The Sistine Chapel

The Sistine Chapel, located in the Apostolic Palace (or the Pope’s official residence in Vatican City), originally known as the Cappella Magna, takes its present name from Pope Sixtus IV, who had it restored between 1477 and 1480. The chapel’s rectangular shape, measuring 134 feet long by 44 feet wide, matches the dimensions of the Temple of Solomon as given in the Old Testament. A marble screen, which currently divides the chapel into two parts, originally made equal space both within the sanctuary (for Papal attendants) and without (for pilgrims and townsfolk); however, this was later moved in order to reduce the area for the general public.

The chapel’s first claim to fame lies in it being the site of the Papal conclave, the process by which a new pope is selected. On such an occasion, a chimney is installed in the chapel’s roof, from which either white or black smoke arises as a signal. If white, as created by the burning of ballots, this means that a new Pope has been elected. However, if a candidate receives less than 2/3 of the vote, black smoke is sent up, created by burning the ballots along with wet straw and other additives, meaning that there has not been a successful election yet. The first such conclave was held here in 1492, resulting in the election of Pope Alexander VI, also known as Rodrigo Borja.

The chapel is equally well known, however, for the frescoes which adorn it. Although several other Renaissance painters (including Botticelli, Perugino, Pinturicchio, Ghirlandaio and Rosselli) all have works inside the chapel, depicting the Life of Moses and the Life of Christ, Michelangelo’s famous ceiling and his depiction of The Last Judgment, over the rear altar, are by far the most revered.

Under the patronage of Pope Julius II, between 1508 and 1512, Michelangelo painted the chapel’s influential ceiling which changed the course of Western art and is widely regarded as one of civilization’s major artistic accomplishments. After the Sack of Rome (1527) but before the Council of Trent (1545), from 1535 to 1541, Michelangelo returned to paint The Last Judgment for Popes Clement VII and Paul III. Originally, Michelangelo was commissioned to merely repaint the vault, or ceiling, of the chapel, which at the time was painted with golden stars on a blue sky. However, intimidated by the scale of the commission, and being that he felt himself to be more of a sculptor than a painter, he almost declined the commission. In painting the ceiling, he used bright colors easily visible from the floor. The lowest part features the ancestors of Christ. Above this are depicted alternating male and female prophets. And on the highest section are painted stories from the Book of Genesis, including the Creation, Adam and Eve in the Garden of Eden, and the Great Flood. In total, there are well over 5,000 square of frescoes.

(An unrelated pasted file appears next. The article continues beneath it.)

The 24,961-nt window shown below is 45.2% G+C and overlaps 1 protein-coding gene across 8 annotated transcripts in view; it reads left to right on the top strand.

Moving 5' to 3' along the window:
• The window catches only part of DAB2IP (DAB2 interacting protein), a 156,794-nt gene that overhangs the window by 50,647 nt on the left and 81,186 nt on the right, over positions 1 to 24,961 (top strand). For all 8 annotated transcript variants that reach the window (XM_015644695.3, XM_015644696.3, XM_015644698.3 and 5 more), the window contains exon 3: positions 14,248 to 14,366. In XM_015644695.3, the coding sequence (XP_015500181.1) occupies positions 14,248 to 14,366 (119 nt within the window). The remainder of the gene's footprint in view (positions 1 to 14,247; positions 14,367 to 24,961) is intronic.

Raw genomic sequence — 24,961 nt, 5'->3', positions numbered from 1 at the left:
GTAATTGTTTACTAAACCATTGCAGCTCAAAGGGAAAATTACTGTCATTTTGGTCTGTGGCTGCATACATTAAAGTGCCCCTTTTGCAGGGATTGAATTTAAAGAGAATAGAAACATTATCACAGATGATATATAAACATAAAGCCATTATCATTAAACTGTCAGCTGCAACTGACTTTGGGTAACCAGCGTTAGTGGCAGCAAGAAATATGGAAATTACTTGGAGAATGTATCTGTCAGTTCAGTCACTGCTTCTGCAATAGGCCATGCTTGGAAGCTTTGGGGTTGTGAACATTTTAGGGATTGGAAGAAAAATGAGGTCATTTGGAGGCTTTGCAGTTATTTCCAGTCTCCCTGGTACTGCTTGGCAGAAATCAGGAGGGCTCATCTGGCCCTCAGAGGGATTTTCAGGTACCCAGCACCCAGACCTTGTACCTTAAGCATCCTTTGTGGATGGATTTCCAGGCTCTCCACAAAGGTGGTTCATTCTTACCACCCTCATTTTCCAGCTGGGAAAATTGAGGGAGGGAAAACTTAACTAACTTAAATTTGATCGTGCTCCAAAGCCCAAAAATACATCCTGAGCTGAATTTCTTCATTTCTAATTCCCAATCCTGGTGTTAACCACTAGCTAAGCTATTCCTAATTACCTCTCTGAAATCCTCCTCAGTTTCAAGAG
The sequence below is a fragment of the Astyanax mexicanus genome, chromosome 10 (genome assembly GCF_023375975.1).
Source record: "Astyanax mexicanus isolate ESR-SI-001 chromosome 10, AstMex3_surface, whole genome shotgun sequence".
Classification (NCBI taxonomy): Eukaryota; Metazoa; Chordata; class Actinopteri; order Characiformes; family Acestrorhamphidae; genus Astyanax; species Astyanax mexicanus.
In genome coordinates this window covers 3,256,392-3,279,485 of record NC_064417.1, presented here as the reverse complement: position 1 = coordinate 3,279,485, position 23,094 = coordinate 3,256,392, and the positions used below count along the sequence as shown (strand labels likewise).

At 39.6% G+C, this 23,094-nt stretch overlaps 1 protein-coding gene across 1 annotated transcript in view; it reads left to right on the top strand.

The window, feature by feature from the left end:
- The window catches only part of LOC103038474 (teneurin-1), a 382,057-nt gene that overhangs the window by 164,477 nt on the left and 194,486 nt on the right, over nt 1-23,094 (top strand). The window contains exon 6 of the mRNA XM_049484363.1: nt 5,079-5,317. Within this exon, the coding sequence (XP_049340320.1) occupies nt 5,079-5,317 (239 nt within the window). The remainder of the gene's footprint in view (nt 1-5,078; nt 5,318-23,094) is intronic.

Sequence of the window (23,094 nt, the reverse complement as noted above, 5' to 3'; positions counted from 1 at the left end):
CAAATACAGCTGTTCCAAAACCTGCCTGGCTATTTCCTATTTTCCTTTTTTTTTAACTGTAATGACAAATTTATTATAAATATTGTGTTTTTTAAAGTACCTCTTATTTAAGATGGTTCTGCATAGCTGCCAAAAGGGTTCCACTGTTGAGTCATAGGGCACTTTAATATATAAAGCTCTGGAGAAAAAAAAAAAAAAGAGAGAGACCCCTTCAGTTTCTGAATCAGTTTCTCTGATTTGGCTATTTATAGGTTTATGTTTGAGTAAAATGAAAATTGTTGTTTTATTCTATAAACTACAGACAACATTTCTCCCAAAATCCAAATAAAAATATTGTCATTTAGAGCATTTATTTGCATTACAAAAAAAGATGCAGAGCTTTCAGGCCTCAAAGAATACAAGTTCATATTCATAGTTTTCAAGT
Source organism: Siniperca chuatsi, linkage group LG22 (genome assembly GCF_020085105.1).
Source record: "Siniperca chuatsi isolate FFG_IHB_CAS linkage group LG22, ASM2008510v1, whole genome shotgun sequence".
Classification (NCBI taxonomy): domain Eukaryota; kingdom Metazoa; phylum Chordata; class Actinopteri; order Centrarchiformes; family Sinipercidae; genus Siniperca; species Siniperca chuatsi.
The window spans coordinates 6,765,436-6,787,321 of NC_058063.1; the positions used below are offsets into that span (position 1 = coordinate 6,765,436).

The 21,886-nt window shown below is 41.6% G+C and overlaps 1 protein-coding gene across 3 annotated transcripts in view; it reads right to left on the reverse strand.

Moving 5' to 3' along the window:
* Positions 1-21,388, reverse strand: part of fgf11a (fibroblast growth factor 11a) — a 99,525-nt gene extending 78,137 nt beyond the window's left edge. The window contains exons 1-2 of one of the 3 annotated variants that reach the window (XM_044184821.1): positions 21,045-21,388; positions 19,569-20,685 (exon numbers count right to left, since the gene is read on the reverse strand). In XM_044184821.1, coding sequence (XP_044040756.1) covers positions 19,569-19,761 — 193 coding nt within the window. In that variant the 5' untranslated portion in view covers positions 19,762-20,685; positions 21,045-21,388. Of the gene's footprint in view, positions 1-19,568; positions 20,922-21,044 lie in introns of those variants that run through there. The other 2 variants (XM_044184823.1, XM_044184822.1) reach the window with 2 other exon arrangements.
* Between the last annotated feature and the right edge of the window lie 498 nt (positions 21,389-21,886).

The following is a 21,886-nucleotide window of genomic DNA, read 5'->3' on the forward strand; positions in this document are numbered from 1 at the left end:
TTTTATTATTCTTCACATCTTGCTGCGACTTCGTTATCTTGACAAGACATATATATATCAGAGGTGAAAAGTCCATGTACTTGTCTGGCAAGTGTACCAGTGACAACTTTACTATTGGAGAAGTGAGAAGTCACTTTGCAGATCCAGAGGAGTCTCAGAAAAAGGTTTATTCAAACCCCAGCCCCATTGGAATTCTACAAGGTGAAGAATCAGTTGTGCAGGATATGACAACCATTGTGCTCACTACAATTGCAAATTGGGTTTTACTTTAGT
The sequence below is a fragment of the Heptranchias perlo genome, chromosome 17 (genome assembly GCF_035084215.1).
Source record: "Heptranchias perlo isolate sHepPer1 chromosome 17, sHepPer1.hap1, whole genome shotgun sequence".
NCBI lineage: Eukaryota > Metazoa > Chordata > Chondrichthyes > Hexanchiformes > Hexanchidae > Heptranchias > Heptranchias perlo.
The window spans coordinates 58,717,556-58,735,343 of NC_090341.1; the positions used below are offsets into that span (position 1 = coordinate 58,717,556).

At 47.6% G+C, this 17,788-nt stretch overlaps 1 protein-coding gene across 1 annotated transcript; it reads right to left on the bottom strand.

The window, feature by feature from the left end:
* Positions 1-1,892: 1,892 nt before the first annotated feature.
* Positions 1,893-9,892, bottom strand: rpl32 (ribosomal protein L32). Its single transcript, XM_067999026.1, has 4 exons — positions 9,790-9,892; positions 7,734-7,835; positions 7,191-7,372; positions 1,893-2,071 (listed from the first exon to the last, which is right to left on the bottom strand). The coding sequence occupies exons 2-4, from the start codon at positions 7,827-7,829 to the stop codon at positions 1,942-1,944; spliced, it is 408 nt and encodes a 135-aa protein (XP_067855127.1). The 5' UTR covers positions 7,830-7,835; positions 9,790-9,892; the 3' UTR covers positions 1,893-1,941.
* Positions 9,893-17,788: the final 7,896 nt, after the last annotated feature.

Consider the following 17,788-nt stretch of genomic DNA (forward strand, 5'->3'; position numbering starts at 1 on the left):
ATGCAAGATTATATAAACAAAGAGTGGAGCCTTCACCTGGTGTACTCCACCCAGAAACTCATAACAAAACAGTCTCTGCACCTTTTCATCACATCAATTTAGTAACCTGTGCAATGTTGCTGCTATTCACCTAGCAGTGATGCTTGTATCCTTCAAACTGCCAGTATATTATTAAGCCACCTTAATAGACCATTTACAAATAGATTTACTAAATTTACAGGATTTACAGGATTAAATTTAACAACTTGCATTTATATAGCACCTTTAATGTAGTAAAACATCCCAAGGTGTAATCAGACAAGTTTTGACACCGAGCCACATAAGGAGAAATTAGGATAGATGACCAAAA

The Last Judgement, which spans the entire back wall, depicts the second coming of Christ on the Day of Judgment as described in the Revelation of John. It features the heroic figure of Christ, surrounded by saints, along with the dead who are being raised from their graves for judgement. Some, after being assigned to Hell, are dragged down by demons. Because he depicted naked figures, Michelangelo was accused of immorality and obscenity and a censorship campaign (or “fig-leaf campaign”) was begun to remove the frescoes. In response to this, he worked a semblance of the Pope’s Master of Ceremonies, Biagio da Cesena, into the scene as the judge of the underworld. Despite complaints from da Cesena, the Pope allowed the portrait to remain, responding that “his jurisdiction did not extend to hell”. On the flayed skin held by St. Bartholomew, Michelangelo even painted his own portrait!

In 1984, the Sistine Chapel’s decade-long ceiling restoration began, re-opening to the public in 1994.  The emergence of the brightly colored figures from the gloom, however, sparked fear that the cleaning processes were too severe, removing the artist’s original intent. Given Michelangelo’s process, namely of finishing his paintings while the frescoes were still wet and not touching them up later, it was decided that all of the glue, wax, smoke deposits, and earlier restoration attempts would be stripped away, leaving only the original paint-impregnated plaster.

In Mexico City, from June to mid-July in 2016, a full-size architectural and photographic replica of the entire chapel was on view. It took 2.6 million high-def photos to reproduce the entirety of the chapels frescoes and tapestries!

  • Visited: May 1988, April 2016

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